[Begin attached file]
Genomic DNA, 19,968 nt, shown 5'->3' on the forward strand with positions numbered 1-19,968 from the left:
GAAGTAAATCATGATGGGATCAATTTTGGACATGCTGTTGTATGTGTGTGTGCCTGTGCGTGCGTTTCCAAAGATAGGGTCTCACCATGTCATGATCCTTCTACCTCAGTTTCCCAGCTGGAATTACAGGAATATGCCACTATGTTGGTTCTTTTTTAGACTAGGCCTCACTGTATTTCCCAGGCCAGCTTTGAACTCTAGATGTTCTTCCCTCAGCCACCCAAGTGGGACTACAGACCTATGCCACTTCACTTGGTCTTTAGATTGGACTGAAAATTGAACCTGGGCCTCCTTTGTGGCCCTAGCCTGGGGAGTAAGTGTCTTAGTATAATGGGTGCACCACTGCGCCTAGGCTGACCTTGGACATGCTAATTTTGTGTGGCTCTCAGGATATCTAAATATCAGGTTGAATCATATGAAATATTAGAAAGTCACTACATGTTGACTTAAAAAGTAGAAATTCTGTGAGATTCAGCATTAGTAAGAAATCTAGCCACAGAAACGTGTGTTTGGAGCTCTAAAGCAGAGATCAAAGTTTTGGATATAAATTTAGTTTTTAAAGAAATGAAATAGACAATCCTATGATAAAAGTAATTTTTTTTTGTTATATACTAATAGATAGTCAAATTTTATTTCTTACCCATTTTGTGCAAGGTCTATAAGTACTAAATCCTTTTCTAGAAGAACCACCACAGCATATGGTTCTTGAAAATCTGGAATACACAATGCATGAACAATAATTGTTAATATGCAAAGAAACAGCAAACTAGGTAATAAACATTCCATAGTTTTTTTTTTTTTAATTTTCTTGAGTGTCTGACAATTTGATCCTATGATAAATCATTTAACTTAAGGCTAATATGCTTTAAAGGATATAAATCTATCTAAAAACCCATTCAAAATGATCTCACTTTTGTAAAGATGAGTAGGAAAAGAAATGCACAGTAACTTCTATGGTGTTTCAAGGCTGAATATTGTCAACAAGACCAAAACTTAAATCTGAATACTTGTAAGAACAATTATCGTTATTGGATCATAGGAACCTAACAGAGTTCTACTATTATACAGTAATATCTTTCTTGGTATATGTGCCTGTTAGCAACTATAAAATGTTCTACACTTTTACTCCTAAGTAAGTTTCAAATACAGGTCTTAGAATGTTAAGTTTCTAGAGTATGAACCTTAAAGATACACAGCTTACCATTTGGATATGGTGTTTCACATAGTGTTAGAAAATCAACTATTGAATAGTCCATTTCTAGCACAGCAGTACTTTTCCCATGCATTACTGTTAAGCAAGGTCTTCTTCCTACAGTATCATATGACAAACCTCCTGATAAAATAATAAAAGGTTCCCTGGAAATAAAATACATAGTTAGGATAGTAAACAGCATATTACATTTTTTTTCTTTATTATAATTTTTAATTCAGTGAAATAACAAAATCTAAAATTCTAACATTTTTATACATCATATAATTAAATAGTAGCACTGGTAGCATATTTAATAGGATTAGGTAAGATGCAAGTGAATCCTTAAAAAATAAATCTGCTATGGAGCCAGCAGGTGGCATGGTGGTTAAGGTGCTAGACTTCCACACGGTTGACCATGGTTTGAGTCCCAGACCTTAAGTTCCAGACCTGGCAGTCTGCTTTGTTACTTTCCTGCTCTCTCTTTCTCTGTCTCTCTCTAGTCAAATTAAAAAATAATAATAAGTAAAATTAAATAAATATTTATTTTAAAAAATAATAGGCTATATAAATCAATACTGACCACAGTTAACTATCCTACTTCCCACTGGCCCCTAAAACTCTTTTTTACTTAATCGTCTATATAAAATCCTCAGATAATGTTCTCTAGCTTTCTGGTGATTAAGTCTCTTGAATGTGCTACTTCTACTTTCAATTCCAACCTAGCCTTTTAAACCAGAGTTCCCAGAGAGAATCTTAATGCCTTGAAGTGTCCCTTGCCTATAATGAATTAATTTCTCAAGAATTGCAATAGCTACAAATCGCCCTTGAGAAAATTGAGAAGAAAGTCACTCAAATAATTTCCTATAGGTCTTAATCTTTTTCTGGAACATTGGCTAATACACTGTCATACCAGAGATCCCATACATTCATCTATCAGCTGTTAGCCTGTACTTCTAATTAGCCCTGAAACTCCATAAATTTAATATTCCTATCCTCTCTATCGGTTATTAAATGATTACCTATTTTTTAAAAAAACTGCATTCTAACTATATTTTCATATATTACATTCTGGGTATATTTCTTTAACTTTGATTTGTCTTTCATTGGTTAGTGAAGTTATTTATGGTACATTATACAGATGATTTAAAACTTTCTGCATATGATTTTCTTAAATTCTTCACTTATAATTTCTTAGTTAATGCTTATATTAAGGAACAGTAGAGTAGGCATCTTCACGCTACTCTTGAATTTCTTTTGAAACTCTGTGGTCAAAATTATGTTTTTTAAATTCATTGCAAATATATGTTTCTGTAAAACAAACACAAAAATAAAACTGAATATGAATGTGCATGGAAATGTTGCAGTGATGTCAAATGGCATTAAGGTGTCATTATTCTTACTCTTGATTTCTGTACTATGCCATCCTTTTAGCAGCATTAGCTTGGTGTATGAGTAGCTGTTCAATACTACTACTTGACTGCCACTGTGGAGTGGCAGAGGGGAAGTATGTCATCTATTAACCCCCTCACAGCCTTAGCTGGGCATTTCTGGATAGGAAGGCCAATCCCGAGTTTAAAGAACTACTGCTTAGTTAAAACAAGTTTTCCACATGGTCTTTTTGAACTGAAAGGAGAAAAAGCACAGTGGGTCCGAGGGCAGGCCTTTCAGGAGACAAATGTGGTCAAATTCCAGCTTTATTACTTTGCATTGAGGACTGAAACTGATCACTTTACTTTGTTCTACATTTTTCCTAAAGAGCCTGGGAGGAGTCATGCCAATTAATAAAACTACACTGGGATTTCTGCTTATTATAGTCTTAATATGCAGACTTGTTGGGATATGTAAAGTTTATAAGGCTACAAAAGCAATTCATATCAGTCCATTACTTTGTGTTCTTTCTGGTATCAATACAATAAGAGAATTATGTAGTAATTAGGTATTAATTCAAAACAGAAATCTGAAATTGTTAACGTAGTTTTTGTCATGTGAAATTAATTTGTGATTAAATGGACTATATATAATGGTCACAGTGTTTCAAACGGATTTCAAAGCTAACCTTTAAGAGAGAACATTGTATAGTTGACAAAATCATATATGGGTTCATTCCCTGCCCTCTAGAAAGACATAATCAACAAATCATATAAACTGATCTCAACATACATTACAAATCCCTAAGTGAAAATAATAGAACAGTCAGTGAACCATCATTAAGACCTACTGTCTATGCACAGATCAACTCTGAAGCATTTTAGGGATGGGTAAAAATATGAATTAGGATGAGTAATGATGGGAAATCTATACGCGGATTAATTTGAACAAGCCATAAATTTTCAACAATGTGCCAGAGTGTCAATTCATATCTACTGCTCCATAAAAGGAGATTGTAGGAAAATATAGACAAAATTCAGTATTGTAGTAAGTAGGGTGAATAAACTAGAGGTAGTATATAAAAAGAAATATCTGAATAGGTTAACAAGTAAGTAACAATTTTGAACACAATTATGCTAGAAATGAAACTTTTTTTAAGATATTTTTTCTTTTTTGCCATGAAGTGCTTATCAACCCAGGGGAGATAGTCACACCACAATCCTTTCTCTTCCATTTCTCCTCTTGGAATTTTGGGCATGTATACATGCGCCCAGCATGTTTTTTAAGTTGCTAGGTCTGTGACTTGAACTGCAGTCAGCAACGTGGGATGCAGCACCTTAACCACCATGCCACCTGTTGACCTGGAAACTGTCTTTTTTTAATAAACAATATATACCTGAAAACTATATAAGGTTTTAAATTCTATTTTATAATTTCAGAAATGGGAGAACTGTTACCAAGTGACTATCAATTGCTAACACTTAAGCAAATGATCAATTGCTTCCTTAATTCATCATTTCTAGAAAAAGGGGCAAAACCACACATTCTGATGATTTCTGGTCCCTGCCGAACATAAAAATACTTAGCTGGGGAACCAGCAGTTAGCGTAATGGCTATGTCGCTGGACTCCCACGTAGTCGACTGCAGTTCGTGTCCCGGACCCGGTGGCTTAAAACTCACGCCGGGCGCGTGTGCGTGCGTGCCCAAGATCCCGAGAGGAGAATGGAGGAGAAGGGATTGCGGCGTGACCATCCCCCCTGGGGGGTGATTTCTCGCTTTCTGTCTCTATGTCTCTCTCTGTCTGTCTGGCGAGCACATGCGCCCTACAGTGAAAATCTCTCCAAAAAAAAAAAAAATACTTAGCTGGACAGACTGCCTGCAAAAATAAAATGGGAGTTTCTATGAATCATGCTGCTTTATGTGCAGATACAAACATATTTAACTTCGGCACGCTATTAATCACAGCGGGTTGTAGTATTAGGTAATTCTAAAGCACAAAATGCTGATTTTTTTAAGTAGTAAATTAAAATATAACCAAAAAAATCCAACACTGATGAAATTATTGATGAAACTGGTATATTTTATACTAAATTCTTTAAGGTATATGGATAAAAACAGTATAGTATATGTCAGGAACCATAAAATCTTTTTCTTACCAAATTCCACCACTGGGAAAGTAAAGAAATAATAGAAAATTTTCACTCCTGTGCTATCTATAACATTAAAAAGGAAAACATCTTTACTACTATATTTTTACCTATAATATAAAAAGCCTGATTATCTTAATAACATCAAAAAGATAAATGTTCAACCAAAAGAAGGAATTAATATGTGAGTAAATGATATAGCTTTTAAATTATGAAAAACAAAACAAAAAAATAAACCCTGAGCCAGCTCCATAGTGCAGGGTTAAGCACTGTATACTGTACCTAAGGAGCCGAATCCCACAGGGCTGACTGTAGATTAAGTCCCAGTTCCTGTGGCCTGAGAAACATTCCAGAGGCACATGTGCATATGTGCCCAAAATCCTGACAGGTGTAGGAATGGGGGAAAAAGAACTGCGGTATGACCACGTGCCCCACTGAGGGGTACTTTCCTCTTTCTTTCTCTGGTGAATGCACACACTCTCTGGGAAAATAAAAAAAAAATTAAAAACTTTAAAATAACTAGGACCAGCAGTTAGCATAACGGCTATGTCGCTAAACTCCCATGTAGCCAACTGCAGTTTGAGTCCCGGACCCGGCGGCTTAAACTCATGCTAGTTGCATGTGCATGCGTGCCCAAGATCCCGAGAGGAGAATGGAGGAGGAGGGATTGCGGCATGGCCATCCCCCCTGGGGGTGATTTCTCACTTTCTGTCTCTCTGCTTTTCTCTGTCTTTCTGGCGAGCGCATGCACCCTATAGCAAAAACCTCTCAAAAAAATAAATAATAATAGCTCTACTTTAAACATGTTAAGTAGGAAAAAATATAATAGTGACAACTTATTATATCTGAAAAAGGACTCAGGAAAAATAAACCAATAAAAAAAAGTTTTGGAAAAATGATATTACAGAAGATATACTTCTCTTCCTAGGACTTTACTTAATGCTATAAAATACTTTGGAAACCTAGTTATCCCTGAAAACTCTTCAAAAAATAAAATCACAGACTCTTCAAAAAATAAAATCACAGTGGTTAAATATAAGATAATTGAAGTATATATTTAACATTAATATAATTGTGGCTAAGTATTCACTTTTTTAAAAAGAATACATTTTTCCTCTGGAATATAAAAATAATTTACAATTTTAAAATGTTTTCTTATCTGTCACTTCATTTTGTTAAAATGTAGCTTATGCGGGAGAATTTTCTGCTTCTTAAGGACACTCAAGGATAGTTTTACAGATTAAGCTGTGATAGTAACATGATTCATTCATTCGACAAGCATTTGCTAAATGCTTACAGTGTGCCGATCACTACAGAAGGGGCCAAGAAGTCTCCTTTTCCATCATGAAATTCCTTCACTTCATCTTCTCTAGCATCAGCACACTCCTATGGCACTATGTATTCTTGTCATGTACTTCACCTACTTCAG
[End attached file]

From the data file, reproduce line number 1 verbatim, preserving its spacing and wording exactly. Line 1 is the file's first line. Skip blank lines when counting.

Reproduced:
Genomic DNA, 19,968 nt, shown 5'->3' on the forward strand with positions numbered 1-19,968 from the left: